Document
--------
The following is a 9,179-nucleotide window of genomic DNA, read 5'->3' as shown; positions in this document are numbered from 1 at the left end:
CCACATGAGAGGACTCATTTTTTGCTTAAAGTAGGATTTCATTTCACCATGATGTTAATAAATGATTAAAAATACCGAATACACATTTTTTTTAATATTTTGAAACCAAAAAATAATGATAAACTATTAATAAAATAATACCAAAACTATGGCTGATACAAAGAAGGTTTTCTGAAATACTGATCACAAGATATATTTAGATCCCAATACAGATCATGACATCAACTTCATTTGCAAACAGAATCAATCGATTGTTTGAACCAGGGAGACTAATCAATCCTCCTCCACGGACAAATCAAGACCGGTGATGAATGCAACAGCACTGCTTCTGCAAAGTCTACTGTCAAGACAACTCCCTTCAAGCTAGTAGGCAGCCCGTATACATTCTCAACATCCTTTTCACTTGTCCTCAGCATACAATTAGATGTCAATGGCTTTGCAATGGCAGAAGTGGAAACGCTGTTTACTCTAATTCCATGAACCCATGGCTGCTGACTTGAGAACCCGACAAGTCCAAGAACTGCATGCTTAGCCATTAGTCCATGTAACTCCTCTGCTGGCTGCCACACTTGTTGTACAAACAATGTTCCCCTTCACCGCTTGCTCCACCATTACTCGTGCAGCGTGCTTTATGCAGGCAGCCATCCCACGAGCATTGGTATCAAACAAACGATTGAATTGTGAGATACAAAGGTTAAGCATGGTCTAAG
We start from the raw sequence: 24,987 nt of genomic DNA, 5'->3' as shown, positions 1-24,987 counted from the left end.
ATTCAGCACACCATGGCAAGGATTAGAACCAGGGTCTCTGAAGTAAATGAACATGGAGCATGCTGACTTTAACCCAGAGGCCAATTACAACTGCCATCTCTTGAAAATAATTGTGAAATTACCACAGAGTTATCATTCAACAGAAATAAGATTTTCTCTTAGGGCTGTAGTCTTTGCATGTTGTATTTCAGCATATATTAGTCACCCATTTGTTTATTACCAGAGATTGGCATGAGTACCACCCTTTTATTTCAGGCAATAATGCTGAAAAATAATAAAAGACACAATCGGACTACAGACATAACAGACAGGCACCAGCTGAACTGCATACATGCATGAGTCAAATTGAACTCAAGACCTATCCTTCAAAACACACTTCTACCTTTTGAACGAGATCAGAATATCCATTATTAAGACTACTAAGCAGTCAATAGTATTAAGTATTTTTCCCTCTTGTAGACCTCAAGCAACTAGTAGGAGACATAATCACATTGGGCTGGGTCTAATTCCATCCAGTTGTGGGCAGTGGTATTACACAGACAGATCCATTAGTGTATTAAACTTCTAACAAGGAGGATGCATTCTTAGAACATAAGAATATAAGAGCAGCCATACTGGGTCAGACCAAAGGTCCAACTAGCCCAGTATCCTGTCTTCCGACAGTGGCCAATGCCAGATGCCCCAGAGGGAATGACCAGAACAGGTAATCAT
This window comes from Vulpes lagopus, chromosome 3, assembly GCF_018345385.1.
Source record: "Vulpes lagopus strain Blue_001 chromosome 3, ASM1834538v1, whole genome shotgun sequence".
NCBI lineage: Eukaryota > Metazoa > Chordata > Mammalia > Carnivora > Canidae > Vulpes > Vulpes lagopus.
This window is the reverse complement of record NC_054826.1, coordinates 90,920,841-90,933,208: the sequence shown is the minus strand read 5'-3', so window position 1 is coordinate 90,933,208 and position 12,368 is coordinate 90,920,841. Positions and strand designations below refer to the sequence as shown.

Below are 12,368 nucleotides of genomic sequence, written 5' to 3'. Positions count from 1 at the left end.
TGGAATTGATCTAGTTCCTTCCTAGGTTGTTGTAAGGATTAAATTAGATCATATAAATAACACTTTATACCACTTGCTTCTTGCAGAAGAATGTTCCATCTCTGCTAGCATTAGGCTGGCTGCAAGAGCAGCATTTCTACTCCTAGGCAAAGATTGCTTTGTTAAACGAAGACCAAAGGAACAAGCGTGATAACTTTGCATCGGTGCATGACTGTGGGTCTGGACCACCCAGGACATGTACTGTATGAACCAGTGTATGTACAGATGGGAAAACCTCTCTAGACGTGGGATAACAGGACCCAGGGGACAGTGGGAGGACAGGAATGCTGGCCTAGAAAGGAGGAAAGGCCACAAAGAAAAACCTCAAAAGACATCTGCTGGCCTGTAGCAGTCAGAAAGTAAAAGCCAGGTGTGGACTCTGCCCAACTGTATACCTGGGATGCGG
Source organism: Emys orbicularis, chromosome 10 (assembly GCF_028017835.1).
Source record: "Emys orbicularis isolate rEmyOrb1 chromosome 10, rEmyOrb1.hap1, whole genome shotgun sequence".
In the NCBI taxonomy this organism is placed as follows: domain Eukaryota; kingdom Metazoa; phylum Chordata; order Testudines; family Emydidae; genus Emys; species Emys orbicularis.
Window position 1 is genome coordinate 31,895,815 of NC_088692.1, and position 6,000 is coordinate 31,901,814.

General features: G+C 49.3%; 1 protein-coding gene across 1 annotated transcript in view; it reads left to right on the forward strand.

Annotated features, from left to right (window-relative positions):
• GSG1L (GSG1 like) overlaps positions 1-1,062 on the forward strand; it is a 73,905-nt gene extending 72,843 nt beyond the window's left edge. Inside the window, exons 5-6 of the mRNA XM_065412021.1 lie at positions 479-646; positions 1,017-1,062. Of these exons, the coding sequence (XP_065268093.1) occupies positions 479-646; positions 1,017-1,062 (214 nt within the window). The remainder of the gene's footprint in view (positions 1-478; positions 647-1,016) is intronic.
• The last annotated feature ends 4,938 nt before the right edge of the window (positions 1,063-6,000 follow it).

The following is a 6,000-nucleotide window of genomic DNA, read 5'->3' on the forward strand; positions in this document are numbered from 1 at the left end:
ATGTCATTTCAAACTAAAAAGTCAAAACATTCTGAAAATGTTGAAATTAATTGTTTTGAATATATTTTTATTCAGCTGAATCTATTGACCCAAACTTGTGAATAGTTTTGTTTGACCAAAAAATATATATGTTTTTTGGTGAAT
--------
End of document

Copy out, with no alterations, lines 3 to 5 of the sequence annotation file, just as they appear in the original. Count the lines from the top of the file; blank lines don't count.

We start from the raw sequence: 24,987 nt of genomic DNA, 5'->3' as shown, positions 1-24,987 counted from the left end.
ATTCAGCACACCATGGCAAGGATTAGAACCAGGGTCTCTGAAGTAAATGAACATGGAGCATGCTGACTTTAACCCAGAGGCCAATTACAACTGCCATCTCTTGAAAATAATTGTGAAATTACCACAGAGTTATCATTCAACAGAAATAAGATTTTCTCTTAGGGCTGTAGTCTTTGCATGTTGTATTTCAGCATATATTAGTCACCCATTTGTTTATTACCAGAGATTGGCATGAGTACCACCCTTTTATTTCAGGCAATAATGCTGAAAAATAATAAAAGACACAATCGGACTACAGACATAACAGACAGGCACCAGCTGAACTGCATACATGCATGAGTCAAATTGAACTCAAGACCTATCCTTCAAAACACACTTCTACCTTTTGAACGAGATCAGAATATCCATTATTAAGACTACTAAGCAGTCAATAGTATTAAGTATTTTTCCCTCTTGTAGACCTCAAGCAACTAGTAGGAGACATAATCACATTGGGCTGGGTCTAATTCCATCCAGTTGTGGGCAGTGGTATTACACAGACAGATCCATTAGTGTATTAAACTTCTAACAAGGAGGATGCATTCTTAGAACATAAGAATATAAGAGCAGCCATACTGGGTCAGACCAAAGGTCCAACTAGCCCAGTATCCTGTCTTCCGACAGTGGCCAATGCCAGATGCCCCAGAGGGAATGACCAGAACAGGTAATCAT
This window comes from Vulpes lagopus, chromosome 3, assembly GCF_018345385.1.